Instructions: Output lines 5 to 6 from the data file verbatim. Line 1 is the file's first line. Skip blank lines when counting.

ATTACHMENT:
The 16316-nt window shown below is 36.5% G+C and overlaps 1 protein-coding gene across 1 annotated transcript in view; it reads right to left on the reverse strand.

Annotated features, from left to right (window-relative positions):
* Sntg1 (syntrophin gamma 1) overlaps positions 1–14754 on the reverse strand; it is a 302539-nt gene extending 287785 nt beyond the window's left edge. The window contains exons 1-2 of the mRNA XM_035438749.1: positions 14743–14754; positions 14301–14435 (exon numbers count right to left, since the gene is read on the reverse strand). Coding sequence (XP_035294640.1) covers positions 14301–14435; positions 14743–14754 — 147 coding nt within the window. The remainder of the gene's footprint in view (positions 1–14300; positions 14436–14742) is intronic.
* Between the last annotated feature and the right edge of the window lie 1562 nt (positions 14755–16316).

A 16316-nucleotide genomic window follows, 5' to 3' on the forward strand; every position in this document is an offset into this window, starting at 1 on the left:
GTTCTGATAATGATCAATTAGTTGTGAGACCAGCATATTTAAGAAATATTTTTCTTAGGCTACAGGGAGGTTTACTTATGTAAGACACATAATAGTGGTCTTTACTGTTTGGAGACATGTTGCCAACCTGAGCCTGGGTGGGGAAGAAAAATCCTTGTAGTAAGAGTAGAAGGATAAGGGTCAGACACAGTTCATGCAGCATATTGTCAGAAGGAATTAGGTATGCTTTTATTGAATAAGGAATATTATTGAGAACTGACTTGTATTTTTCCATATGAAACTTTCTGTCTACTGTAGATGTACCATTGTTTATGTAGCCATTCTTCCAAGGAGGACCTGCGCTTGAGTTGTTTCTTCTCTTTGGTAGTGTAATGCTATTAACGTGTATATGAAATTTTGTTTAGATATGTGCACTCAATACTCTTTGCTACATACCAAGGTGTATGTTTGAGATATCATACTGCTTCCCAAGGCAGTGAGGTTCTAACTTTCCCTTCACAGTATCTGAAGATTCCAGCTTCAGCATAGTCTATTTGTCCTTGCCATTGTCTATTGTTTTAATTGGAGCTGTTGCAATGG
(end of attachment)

A 16316-nucleotide genomic window follows, 5' to 3' on the forward strand; every position in this document is an offset into this window, starting at 1 on the left:
GTTCTGATAATGATCAATTAGTTGTGAGACCAGCATATTTAAGAAATATTTTTCTTAGGCTACAGGGAGGTTTACTTATGTAAGACACATAATAGTGGTCTTTACTGTTTGGAGACATGTTGCCAACCTGAGCCTGGGTGGGGAAGAAAAATCCTTGTAGTAAGAGTAGAAGGATAAGGGTCAGACACAGTTCATGCAGCATATTGTCAGAAGGAATTAGGTATGCTTTTATTGAATAAGGAATATTATTGAGAACTGACTTGTATTTTTCCATATGAAACTTTCTGTCTACTGTAGATGTACCATTGTTTATGTAGCCATTCTTCCAAGGAGGACCTGCGCTTGAGTTGTTTCTTCTCTTTGGTAGTGTAATGCTATTAACGTGTATATGAAATTTTGTTTAGATATGTGCACTCAATACTCTTTGCTACATACCAAGGTGTATGTTTGAGATATCATACTGCTTCCCAAGGCAGTGAGGTTCTAACTTTCCCTTCACAGTATCTGAAGATTCCAGCTTCAGCATAGTCTATTTGTCCTTGCCATTGTCTATTGTTTTAATTGGAGCTGTTGCAATGG